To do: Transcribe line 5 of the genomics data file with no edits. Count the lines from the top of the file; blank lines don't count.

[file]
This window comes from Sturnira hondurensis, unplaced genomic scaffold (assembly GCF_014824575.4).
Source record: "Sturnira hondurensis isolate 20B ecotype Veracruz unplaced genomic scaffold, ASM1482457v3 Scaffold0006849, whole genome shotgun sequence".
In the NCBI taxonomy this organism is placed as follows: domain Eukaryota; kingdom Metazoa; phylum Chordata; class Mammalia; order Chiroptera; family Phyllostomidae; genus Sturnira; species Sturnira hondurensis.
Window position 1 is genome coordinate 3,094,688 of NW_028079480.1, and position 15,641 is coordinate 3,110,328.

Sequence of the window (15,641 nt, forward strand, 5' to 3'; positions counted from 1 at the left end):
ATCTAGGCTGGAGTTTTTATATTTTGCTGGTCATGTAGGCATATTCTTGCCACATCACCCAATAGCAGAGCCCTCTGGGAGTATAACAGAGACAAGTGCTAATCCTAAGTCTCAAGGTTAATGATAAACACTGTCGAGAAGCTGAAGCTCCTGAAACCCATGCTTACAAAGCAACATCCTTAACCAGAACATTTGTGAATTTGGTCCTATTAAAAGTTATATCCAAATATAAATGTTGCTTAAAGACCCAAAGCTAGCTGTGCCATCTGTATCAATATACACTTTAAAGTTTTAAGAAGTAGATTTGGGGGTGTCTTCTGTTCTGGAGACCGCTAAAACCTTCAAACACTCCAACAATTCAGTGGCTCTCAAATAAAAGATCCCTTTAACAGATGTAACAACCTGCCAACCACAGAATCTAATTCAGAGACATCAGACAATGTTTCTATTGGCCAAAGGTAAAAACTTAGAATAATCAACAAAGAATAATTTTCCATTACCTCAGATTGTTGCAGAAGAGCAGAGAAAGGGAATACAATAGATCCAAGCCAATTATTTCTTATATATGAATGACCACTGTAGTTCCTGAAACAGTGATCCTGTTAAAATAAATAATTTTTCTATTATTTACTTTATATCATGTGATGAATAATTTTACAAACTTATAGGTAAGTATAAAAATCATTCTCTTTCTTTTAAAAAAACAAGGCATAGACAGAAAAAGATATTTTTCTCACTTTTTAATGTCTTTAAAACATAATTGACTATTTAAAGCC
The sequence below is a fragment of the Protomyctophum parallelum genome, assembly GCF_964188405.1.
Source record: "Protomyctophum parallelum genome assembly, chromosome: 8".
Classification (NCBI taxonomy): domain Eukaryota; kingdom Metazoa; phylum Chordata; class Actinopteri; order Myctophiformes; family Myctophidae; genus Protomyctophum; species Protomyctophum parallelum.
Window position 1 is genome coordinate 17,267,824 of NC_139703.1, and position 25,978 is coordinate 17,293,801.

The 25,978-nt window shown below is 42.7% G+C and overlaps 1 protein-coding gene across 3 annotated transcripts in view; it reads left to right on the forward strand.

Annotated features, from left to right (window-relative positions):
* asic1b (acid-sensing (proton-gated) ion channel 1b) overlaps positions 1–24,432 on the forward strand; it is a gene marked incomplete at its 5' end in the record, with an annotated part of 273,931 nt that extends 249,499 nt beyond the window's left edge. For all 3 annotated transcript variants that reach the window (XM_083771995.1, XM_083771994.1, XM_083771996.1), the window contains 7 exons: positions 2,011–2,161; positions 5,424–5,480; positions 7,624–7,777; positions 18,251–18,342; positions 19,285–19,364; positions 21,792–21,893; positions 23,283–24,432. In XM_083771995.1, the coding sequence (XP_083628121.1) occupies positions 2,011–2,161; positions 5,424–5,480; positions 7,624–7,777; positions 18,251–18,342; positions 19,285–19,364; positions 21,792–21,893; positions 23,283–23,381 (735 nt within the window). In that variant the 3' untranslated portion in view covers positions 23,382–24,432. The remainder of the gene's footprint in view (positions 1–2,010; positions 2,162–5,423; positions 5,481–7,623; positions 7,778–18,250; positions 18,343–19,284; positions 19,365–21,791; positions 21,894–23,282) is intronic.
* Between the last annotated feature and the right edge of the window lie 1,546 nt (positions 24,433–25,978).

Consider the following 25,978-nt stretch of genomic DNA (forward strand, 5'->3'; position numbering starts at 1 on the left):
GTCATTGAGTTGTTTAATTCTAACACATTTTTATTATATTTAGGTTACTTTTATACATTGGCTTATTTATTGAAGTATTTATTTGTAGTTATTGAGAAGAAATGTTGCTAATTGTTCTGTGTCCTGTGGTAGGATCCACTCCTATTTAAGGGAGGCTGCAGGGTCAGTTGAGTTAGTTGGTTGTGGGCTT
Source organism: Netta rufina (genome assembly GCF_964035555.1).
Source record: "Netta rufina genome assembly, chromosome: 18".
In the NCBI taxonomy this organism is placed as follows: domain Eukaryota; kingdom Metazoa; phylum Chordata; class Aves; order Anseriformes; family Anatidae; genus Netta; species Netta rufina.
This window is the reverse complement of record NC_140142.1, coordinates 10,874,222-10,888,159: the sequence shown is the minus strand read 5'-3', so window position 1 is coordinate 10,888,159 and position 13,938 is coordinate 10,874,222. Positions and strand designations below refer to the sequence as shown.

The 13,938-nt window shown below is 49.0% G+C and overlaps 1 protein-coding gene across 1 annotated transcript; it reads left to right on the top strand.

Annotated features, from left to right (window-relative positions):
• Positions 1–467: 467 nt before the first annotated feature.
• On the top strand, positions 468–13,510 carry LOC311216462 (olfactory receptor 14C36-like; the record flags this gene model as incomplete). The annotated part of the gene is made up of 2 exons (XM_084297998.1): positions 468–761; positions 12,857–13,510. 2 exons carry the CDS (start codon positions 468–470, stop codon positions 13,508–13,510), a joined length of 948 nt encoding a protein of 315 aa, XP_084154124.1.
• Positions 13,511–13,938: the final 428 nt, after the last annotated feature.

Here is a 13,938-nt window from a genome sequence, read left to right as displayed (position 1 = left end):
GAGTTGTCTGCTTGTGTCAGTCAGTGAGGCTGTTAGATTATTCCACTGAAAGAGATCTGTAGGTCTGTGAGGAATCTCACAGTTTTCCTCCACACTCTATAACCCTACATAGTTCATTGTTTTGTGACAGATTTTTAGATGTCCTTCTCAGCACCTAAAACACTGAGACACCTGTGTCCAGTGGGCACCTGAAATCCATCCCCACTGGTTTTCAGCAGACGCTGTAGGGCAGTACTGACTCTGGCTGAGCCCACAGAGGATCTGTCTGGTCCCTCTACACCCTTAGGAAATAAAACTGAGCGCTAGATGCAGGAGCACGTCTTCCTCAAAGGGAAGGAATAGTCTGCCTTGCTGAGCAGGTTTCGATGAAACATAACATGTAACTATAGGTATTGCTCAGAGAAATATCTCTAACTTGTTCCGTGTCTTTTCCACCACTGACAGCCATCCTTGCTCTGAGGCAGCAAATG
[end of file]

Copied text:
Sequence of the window (15,641 nt, forward strand, 5' to 3'; positions counted from 1 at the left end):